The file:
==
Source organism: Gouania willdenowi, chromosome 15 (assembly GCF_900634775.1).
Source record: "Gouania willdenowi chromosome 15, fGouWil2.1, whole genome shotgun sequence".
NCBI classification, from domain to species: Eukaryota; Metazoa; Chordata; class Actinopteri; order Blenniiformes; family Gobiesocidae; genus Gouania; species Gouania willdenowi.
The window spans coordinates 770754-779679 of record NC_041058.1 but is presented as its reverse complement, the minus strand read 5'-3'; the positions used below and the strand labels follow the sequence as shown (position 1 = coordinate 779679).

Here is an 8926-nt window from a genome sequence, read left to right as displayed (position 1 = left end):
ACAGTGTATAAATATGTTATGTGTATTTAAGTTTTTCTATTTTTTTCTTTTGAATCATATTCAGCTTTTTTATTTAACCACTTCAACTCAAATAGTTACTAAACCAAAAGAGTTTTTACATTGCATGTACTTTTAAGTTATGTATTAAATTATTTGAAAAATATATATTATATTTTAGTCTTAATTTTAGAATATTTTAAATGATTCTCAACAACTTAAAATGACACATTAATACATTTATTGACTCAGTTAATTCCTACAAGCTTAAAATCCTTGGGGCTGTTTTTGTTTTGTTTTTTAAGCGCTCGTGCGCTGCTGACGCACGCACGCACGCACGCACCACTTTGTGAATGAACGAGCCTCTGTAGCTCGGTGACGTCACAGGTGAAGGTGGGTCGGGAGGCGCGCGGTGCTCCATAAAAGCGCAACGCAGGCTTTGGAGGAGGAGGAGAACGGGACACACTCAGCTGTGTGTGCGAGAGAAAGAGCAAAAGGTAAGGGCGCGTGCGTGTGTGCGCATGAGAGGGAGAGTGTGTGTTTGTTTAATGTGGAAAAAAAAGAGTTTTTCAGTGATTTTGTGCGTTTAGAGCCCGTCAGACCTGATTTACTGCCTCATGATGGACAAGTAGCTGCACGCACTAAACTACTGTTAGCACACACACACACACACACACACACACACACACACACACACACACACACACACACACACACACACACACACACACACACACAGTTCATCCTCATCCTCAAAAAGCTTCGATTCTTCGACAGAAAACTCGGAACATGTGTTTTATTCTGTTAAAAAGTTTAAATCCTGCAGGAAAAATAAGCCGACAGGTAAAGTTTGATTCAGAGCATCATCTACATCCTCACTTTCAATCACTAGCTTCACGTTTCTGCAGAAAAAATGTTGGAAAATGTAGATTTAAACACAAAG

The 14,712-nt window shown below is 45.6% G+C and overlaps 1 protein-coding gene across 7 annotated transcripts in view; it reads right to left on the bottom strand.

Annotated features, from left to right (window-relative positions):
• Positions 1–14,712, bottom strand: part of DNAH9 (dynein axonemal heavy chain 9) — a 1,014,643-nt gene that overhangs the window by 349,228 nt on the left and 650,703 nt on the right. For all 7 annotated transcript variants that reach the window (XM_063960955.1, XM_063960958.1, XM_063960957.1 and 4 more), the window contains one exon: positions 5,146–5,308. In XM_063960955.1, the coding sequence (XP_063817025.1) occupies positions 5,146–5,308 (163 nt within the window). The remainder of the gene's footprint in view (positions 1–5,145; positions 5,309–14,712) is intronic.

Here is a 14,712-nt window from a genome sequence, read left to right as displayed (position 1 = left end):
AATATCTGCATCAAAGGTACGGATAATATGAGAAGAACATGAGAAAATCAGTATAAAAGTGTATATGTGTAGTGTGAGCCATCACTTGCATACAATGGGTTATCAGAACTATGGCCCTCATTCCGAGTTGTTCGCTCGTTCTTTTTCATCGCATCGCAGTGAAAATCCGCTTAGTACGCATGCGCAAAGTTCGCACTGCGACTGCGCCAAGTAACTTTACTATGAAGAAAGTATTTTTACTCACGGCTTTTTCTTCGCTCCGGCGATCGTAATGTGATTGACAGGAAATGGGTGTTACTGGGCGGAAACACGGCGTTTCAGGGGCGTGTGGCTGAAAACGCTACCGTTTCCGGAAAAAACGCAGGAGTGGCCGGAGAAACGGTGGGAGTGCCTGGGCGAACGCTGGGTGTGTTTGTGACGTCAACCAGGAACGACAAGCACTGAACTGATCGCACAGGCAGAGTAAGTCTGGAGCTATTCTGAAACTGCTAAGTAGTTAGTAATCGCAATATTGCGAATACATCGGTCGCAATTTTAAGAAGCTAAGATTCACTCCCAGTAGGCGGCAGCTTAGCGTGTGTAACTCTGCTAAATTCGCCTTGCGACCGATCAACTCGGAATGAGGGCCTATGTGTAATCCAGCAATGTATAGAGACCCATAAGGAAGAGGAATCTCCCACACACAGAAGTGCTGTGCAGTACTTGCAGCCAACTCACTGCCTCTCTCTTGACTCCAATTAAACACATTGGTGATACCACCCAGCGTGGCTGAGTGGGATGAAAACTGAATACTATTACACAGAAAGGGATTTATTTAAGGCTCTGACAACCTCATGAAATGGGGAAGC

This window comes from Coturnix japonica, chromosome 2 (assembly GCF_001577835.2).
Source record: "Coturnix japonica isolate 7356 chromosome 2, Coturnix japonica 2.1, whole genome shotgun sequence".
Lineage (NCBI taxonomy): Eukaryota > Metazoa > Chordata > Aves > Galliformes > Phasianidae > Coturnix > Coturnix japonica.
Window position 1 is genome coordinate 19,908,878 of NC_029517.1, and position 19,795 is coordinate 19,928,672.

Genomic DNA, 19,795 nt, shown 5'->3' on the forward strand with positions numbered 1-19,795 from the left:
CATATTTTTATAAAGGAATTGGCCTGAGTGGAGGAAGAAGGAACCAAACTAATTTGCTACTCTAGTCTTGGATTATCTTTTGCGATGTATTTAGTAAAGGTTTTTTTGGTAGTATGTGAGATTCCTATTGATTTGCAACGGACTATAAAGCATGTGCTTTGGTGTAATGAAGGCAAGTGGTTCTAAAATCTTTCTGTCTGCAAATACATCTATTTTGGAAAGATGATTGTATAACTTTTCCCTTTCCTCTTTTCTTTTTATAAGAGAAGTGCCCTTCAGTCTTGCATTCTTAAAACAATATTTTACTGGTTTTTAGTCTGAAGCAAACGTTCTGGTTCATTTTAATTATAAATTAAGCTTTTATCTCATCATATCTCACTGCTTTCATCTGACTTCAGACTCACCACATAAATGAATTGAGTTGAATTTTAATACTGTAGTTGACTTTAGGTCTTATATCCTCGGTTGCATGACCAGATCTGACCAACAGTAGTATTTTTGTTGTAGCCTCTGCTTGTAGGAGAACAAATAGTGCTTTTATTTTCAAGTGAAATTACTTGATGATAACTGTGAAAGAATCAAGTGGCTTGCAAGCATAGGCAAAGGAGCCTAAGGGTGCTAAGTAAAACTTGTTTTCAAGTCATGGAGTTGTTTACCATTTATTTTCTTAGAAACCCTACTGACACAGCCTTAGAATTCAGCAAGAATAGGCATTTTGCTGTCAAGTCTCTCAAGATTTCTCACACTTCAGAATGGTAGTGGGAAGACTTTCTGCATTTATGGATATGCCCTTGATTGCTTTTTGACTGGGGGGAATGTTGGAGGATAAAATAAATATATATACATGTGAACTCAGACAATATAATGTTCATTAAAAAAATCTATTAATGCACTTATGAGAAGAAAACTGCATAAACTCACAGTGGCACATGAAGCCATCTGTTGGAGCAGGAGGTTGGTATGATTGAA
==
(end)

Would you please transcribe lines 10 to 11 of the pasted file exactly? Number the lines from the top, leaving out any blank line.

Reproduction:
Here is a 14,712-nt window from a genome sequence, read left to right as displayed (position 1 = left end):
AATATCTGCATCAAAGGTACGGATAATATGAGAAGAACATGAGAAAATCAGTATAAAAGTGTATATGTGTAGTGTGAGCCATCACTTGCATACAATGGGTTATCAGAACTATGGCCCTCATTCCGAGTTGTTCGCTCGTTCTTTTTCATCGCATCGCAGTGAAAATCCGCTTAGTACGCATGCGCAAAGTTCGCACTGCGACTGCGCCAAGTAACTTTACTATGAAGAAAGTATTTTTACTCACGGCTTTTTCTTCGCTCCGGCGATCGTAATGTGATTGACAGGAAATGGGTGTTACTGGGCGGAAACACGGCGTTTCAGGGGCGTGTGGCTGAAAACGCTACCGTTTCCGGAAAAAACGCAGGAGTGGCCGGAGAAACGGTGGGAGTGCCTGGGCGAACGCTGGGTGTGTTTGTGACGTCAACCAGGAACGACAAGCACTGAACTGATCGCACAGGCAGAGTAAGTCTGGAGCTATTCTGAAACTGCTAAGTAGTTAGTAATCGCAATATTGCGAATACATCGGTCGCAATTTTAAGAAGCTAAGATTCACTCCCAGTAGGCGGCAGCTTAGCGTGTGTAACTCTGCTAAATTCGCCTTGCGACCGATCAACTCGGAATGAGGGCCTATGTGTAATCCAGCAATGTATAGAGACCCATAAGGAAGAGGAATCTCCCACACACAGAAGTGCTGTGCAGTACTTGCAGCCAACTCACTGCCTCTCTCTTGACTCCAATTAAACACATTGGTGATACCACCCAGCGTGGCTGAGTGGGATGAAAACTGAATACTATTACACAGAAAGGGATTTATTTAAGGCTCTGACAACCTCATGAAATGGGGAAGC